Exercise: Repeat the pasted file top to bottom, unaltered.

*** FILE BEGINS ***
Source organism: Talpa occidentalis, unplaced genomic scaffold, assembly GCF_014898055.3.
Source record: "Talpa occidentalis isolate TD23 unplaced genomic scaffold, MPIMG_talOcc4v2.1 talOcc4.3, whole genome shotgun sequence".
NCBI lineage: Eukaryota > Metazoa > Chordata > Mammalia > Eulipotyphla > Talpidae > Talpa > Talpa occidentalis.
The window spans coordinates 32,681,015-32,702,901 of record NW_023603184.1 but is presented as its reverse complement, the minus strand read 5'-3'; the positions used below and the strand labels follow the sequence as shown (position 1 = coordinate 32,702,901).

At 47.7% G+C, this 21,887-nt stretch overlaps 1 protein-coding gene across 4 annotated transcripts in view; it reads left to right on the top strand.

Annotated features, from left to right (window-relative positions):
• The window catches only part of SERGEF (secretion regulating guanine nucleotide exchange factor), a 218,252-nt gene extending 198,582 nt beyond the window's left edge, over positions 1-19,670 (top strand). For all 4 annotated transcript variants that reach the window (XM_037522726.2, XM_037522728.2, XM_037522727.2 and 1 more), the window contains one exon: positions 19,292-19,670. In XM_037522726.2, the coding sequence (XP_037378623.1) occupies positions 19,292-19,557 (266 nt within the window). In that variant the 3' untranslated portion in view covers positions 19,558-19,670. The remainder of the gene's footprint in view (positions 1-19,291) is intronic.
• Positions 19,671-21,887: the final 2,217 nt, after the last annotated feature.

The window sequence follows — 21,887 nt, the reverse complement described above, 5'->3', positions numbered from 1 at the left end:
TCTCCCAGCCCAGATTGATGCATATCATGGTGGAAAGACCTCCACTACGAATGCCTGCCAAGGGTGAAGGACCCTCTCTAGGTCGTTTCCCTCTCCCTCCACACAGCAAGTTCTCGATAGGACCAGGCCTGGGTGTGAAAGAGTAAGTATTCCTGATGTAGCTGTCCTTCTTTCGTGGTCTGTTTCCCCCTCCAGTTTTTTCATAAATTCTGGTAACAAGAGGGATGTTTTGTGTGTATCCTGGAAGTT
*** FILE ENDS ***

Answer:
Source organism: Talpa occidentalis, unplaced genomic scaffold, assembly GCF_014898055.3.
Source record: "Talpa occidentalis isolate TD23 unplaced genomic scaffold, MPIMG_talOcc4v2.1 talOcc4.3, whole genome shotgun sequence".
NCBI lineage: Eukaryota > Metazoa > Chordata > Mammalia > Eulipotyphla > Talpidae > Talpa > Talpa occidentalis.
The window spans coordinates 32,681,015-32,702,901 of record NW_023603184.1 but is presented as its reverse complement, the minus strand read 5'-3'; the positions used below and the strand labels follow the sequence as shown (position 1 = coordinate 32,702,901).

At 47.7% G+C, this 21,887-nt stretch overlaps 1 protein-coding gene across 4 annotated transcripts in view; it reads left to right on the top strand.

Annotated features, from left to right (window-relative positions):
• The window catches only part of SERGEF (secretion regulating guanine nucleotide exchange factor), a 218,252-nt gene extending 198,582 nt beyond the window's left edge, over positions 1-19,670 (top strand). For all 4 annotated transcript variants that reach the window (XM_037522726.2, XM_037522728.2, XM_037522727.2 and 1 more), the window contains one exon: positions 19,292-19,670. In XM_037522726.2, the coding sequence (XP_037378623.1) occupies positions 19,292-19,557 (266 nt within the window). In that variant the 3' untranslated portion in view covers positions 19,558-19,670. The remainder of the gene's footprint in view (positions 1-19,291) is intronic.
• Positions 19,671-21,887: the final 2,217 nt, after the last annotated feature.

The window sequence follows — 21,887 nt, the reverse complement described above, 5'->3', positions numbered from 1 at the left end:
TCTCCCAGCCCAGATTGATGCATATCATGGTGGAAAGACCTCCACTACGAATGCCTGCCAAGGGTGAAGGACCCTCTCTAGGTCGTTTCCCTCTCCCTCCACACAGCAAGTTCTCGATAGGACCAGGCCTGGGTGTGAAAGAGTAAGTATTCCTGATGTAGCTGTCCTTCTTTCGTGGTCTGTTTCCCCCTCCAGTTTTTTCATAAATTCTGGTAACAAGAGGGATGTTTTGTGTGTATCCTGGAAGTT